Although the steel industry is expected to remain under pressure for some time, it is certainly expected to grow on the back of flourishing automotive and construction industries.A recent report by The World Steel Association predicts global steel demand to increase 0.2% to 1,501 Mt in 2016 and another 0.5% to 1,510 Mt in 2017. This must be a ray of hope for metallurgical coal producers.
In September, coal developer Ramaco Development and its partners announced that they are investing $90 million to develop two metallurgical coal mines in West Virginia and Virginia. This is surely good news given the present backdrop of numerous coal mine closures and bankruptcy filings by the big operators in the space.
Demand Upsurge in Asian Countries: The increase in coal demand in Asian economies like China and India has been a key price driver since the end of the recession in 2009. We expect this trend to continue in the future mainly due to rising energy needs in India, China and Southeast Asian countries.
The Asian countries also produce coal, but not enough to meet the growing demand in the region, resulting in a continuous need to import. The Southeast Asian country has a surging demand for electricity thanks to their improving economy. Numerous coal based power plants are presently under construction and more are being planned to be constructed over the next few years. This will create ample export opportunities for the U.S. thermal coal producers.
MLP and Diversification: Coal-based MLPs might be a mitigating element for the coal industry. SunCoke Energy Partners, L.P. (SXCP - Free Report) was formed by SunCoke Energy Inc. (SXC - Free Report) in 2013. CONSOL Energy (CNX - Free Report) followed the suit creating CNX Coal Resources LP CNXC, which currently sports a Zacks Rank #1 (Strong Buy). You can see the complete list of today’s Zacks #1 Rank stocks here.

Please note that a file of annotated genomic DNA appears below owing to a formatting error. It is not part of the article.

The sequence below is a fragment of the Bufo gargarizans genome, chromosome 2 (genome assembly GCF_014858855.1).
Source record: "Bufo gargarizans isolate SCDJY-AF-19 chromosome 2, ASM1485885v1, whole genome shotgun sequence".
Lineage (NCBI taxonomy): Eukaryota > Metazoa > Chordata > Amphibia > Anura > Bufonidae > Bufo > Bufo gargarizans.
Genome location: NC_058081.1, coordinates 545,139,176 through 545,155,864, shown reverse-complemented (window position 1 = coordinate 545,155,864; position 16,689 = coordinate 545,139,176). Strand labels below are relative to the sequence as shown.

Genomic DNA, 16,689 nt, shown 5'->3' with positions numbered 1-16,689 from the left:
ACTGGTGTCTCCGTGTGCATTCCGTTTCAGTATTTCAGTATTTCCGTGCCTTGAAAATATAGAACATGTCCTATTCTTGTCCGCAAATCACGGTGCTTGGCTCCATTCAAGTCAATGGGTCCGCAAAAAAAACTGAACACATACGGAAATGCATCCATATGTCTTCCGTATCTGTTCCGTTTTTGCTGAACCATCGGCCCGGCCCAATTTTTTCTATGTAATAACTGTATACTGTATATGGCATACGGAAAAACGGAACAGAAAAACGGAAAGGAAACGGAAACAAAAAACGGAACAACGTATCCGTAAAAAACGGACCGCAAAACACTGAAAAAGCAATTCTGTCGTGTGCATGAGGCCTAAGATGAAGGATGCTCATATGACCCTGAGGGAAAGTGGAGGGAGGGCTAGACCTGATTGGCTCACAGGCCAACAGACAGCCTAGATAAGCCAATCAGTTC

Both SunCoke Energy Partners and CNX Coal Resources LP are reporting in the green at a time when big players in the business like Peabody and Arch Coal have been forced to file for bankruptcy.
Coal companies are also resorting to diversification and are on the lookout for other sources of revenue besides coal. CONSOL Energy for the past couple of years has been expanding its natural gas portfolio and lowering its coal operation.
To Sum Up
Interestingly, among all other coal companies, Natural Resource Partners(NRP), with a Zacks Rank #2 (Buy), seems to be operating on a different level. This company has persistently stood out on the back of an unblemished earnings surprise record over the last four quarters. Its performance becomes particularly noteworthy as most of the big names continue their fight for survival.
The importance of coal in the fuel source chain is far from over. For the aggressively growing and energy-hungry Asian economies, coal seems to be the most popular source of power generation in spite of inroads being made by renewables.
Per an EIA report for the Jan 2015–Apr 2016 period, nearly 87 GW of coal-fired plants installed pollution control equipment to comply with the new emission standards, while many others are planning to do so. This makes it evident that coal will continue to be utilized in electricity generation for the foreseeable future despite the increasingly stringent emission control regulations.This surely makes it a good long-term investment for those interested in this space.
Large sections of the population in the developing nations of Asia and Africa have yet to access electricity. The lower cost of coal compared to other fuel sources and the stability coal-fired units provide to the grid’s performance make it a preferred choice in the emerging countries.